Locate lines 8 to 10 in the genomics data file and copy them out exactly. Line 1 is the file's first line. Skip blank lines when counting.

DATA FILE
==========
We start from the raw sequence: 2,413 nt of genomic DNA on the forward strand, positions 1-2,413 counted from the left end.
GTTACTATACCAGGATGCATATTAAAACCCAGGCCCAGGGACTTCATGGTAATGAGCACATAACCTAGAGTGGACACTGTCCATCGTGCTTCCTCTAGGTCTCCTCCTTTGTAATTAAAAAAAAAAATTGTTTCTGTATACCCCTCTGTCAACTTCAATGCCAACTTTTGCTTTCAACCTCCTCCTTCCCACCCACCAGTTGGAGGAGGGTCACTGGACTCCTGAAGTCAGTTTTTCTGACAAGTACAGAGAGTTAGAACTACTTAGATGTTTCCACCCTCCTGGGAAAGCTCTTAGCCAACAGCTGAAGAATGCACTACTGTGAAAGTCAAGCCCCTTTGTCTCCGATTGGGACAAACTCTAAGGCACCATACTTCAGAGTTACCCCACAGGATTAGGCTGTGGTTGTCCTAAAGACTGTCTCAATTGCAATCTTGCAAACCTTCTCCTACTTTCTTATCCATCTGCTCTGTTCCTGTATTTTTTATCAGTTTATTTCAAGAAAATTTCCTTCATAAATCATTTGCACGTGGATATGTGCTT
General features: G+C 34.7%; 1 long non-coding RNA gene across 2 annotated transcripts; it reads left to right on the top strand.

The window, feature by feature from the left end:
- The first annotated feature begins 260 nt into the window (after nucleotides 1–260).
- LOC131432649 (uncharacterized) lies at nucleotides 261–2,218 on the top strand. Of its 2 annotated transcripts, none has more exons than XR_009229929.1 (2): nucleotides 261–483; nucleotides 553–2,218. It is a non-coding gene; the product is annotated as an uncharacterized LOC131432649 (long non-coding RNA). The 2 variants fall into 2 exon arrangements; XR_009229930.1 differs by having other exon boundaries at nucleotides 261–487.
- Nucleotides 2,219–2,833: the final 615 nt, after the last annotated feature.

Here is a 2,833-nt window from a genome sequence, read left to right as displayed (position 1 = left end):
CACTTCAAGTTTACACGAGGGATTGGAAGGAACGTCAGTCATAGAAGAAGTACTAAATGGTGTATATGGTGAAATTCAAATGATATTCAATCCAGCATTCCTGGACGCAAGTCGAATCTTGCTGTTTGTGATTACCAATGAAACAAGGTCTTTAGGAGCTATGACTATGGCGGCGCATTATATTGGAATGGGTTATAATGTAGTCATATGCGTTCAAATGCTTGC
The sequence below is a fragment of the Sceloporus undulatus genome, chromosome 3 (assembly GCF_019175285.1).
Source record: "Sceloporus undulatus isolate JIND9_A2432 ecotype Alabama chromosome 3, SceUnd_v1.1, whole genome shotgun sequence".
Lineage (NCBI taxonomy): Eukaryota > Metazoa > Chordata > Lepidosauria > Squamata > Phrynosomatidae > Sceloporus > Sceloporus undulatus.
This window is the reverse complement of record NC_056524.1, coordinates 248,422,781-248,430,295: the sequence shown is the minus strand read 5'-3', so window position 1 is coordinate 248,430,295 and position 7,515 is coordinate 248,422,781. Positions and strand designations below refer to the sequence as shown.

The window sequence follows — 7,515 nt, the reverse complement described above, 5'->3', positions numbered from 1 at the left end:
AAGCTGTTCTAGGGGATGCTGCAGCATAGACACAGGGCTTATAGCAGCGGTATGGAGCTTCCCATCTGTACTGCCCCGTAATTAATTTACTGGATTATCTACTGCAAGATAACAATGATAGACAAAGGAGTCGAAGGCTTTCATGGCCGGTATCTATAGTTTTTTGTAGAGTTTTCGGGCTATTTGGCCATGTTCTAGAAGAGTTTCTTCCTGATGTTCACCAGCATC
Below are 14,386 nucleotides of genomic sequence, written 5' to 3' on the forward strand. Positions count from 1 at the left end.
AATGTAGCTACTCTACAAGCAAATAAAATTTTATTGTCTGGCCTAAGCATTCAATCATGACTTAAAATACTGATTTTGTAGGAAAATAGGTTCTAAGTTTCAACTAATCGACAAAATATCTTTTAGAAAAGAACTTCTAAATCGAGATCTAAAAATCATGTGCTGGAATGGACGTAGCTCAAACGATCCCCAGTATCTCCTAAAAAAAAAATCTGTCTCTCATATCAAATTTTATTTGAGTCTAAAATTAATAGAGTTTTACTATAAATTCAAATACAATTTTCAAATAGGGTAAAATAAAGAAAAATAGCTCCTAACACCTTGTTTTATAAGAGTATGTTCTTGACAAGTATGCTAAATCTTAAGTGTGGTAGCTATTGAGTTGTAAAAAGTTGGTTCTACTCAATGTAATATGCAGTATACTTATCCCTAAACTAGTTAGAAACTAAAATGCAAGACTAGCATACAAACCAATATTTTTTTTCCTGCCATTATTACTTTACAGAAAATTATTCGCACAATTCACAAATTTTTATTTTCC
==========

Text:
Here is a 2,833-nt window from a genome sequence, read left to right as displayed (position 1 = left end):
CACTTCAAGTTTACACGAGGGATTGGAAGGAACGTCAGTCATAGAAGAAGTACTAAATGGTGTATATGGTGAAATTCAAATGATATTCAATCCAGCATTCCTGGACGCAAGTCGAATCTTGCTGTTTGTGATTACCAATGAAACAAGGTCTTTAGGAGCTATGACTATGGCGGCGCATTATATTGGAATGGGTTATAATGTAGTCATATGCGTTCAAATGCTTGC
The sequence below is a fragment of the Sceloporus undulatus genome, chromosome 3 (assembly GCF_019175285.1).